This is something I'm sure a lot of us women have heard from time to time. It seems that these days doing some combination of any of the following can cause this reaction (not at all a comprehensive list, just a select few):
burping/farting a lot
having casual sex/kissing/flirting/any-type-of-loving and liking it
not caring about being in a relationship
hanging out with a lot of men (but not sleeping with any of them)
I've been called a guy for a majority of the things on that list, and I've heard other women called guys for everything on that list. The thing is, I never really knew how to take it. Is that a compliment?! Is it an insult?! I still have no idea.
Of course, being such a guy or one of the guys is supposed to be a compliment. After all, men are what we're supposed to want to be, right? We want to do things like wear pants, get paid equal wages, not get harassed on the street, etc. So if somebody says that we're such a guy, then this must mean we've somehow succeeded. We are now one step closer to being men. SCORE!
People don't generally like when you don't conform to your gender. After all, some of these things on their own also get negative labels. You can be a slut if you have casual sex, you can be just completely gross if you burp loudly, etc. So there's also that level of "ugh, what are you doing, you're not supposed to be acting that way!"
But who says we aren't? I know SO MANY women who have done something to have them called a "guy" before. So if there are so many women doing so many "manly" things, then are they really that "manly?"
I'm not going to lie-- for a long time, I definitely took it as a compliment when people told me that my casual outlook on relationships made me such a guy. But after a while, I started asking myself what they were really trying to say about me. Looking back, I think some of them meant it as a compliment, while others were just looking for a better way of saying they thought I was on the verge of being a full-blown slut (mind you, I was a virgin, but that's another post for another day).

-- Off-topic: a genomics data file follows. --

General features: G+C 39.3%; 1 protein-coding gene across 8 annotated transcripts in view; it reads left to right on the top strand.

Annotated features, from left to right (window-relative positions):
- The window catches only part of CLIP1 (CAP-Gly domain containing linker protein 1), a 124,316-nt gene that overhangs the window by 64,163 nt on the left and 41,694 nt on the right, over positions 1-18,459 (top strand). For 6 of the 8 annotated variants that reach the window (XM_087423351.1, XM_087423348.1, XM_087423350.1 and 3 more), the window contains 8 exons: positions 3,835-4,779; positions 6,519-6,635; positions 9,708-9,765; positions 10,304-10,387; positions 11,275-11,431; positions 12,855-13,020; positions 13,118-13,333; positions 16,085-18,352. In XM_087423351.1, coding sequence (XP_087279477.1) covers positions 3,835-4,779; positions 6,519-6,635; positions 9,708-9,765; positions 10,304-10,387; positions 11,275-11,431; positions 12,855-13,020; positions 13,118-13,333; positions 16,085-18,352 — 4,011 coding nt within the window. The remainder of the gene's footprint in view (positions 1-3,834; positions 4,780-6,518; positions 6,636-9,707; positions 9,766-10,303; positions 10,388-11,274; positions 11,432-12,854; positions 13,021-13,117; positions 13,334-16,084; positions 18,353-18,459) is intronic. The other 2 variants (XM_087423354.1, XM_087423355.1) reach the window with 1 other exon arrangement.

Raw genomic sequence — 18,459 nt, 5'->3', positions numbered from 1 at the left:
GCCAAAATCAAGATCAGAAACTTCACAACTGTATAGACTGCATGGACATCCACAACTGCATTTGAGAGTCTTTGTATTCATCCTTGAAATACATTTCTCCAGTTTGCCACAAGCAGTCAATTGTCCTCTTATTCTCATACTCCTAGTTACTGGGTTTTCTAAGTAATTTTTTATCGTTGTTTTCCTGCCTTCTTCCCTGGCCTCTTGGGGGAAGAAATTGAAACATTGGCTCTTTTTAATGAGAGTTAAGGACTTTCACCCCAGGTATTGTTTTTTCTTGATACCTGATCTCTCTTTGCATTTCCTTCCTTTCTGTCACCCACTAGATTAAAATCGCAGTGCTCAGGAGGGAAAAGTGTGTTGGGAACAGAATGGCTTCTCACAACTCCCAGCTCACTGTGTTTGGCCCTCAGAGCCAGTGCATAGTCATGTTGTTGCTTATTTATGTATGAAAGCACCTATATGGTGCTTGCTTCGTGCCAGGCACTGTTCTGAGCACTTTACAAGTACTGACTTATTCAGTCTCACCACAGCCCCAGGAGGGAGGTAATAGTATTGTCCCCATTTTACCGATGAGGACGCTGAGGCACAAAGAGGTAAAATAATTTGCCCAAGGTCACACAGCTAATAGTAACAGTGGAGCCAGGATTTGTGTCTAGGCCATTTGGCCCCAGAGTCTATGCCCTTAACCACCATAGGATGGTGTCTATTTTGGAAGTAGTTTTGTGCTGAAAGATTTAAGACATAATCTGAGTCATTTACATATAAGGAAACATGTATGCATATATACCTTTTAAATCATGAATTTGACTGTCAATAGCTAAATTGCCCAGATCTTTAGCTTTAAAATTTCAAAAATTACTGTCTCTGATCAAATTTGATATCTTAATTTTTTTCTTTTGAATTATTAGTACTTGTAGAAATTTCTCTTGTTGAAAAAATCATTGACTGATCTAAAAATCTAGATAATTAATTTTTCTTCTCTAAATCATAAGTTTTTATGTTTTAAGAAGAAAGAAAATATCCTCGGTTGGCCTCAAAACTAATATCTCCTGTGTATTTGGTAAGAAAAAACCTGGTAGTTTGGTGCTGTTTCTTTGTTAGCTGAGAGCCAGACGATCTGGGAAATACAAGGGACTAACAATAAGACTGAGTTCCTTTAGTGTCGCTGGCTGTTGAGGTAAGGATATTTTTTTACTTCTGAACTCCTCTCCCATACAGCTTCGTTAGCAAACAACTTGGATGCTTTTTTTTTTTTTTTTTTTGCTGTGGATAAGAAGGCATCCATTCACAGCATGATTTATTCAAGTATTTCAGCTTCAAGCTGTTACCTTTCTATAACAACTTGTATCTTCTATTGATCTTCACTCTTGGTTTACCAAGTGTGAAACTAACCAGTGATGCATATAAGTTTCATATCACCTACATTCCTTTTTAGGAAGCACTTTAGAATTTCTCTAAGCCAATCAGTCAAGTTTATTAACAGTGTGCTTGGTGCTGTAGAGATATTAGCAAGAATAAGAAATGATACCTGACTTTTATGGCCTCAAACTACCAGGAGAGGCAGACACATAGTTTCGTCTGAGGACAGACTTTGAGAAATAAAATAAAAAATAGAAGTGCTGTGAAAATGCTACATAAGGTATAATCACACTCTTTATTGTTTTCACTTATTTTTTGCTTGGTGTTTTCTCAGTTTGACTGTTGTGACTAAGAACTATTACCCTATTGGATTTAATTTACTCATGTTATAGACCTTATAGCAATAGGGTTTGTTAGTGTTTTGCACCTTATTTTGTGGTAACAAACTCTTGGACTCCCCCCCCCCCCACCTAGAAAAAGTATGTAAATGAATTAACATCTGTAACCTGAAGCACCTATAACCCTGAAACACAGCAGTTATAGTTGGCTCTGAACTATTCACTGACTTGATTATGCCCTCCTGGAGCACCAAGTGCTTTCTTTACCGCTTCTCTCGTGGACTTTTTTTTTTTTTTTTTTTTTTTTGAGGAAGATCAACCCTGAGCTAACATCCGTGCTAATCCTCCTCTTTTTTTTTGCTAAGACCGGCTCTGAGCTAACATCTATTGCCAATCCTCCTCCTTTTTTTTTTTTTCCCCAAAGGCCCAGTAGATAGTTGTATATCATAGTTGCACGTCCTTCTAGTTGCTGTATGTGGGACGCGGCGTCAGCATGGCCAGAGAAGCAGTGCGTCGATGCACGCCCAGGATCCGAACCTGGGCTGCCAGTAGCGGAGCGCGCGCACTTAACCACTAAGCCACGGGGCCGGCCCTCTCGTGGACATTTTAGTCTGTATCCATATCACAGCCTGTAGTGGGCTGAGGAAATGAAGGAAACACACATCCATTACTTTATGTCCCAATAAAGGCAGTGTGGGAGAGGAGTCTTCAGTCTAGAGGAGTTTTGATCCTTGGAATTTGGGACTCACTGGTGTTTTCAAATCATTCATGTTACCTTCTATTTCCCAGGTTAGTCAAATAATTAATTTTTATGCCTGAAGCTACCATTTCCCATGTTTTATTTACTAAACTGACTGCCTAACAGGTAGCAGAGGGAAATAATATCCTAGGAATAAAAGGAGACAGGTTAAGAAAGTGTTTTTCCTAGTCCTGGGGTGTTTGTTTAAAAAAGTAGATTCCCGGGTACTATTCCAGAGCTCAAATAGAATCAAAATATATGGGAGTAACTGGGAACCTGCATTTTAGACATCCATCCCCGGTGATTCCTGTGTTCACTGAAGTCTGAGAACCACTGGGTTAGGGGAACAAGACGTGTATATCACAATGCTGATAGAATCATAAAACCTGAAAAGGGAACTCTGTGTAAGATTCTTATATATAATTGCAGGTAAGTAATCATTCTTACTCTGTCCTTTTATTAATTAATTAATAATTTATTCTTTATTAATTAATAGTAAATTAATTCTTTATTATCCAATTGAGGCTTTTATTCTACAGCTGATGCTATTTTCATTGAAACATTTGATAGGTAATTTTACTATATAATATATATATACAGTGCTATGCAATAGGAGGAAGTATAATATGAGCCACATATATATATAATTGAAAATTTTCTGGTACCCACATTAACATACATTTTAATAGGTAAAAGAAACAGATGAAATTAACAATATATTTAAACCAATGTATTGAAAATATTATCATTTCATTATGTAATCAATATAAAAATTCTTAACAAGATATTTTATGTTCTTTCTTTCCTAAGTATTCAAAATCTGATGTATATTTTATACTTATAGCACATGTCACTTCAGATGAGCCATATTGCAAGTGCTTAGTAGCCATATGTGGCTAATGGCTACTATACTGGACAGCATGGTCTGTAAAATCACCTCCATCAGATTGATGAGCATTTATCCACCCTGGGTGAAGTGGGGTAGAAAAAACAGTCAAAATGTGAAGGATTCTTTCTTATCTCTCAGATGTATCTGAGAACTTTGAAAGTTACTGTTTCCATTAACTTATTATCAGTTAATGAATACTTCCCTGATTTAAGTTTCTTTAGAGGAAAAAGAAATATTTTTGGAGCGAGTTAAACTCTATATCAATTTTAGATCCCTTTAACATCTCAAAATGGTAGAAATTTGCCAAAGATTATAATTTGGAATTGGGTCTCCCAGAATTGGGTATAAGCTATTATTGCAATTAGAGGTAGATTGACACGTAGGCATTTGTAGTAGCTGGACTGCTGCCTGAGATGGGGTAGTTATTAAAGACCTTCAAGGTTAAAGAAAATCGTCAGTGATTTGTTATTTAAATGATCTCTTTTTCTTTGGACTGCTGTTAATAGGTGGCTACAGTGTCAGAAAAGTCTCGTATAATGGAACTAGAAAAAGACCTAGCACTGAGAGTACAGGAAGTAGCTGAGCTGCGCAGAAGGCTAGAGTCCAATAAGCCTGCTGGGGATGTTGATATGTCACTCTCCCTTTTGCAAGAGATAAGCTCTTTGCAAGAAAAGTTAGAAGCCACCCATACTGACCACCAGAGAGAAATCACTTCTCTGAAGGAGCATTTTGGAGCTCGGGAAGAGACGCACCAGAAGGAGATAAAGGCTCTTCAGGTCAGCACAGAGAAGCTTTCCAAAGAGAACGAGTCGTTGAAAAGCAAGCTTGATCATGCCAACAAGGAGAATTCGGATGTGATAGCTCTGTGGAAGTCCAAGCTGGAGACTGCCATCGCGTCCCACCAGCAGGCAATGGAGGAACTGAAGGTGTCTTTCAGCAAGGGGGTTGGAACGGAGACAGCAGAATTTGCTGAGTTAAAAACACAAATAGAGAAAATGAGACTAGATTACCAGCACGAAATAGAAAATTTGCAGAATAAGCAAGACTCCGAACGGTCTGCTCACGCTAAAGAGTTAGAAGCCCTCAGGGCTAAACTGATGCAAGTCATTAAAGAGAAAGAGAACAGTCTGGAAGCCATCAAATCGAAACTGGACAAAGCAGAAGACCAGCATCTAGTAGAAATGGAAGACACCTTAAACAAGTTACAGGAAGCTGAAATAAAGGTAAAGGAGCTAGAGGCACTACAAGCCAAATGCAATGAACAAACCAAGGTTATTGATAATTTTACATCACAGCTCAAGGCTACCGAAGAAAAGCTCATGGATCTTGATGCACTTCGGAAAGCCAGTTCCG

Really, whatever it's meant to be, it's harmful in the long-run. It doesn't take a rocket scientist to realize that this is just another way of keeping people within the gender stereotypes they're supposed to adhere to. So next time you hear somebody say that, think for a moment, try to get them to say what they're really trying to say, and- if you're feeling particularly brave- explain to them why they should stop saying that.
NOTE/FYI: Feminocracy has a great response up.
- At Tue Jul 22, 08:25:00 AM Queers United said...
whether they mean it as a compliment or insult they are living up to gender stereotyping, who is to say that these attributes are male or female in nature?
- At Tue Jul 22, 12:12:00 PM frau sally benz said...
Yep! That was my point exactly!
- At Wed Jul 30, 01:48:00 AM Danny said...
Honestly I've used that line a few times in my life and I can tell you how I mean it.
Whenever I've used its been in the sense you, "You've decided to do you own thing and have happen to chosen something that is typically associated with being a guy." There's no right/wrong or proper/improper intended by it because even though I point it out I don't actively tell them to not do such things because only men are allowed to do them or something crazy like that.
Now while I have never intended right/wrong or proper/improper with that line it would seem that its not being taken as such...interesting.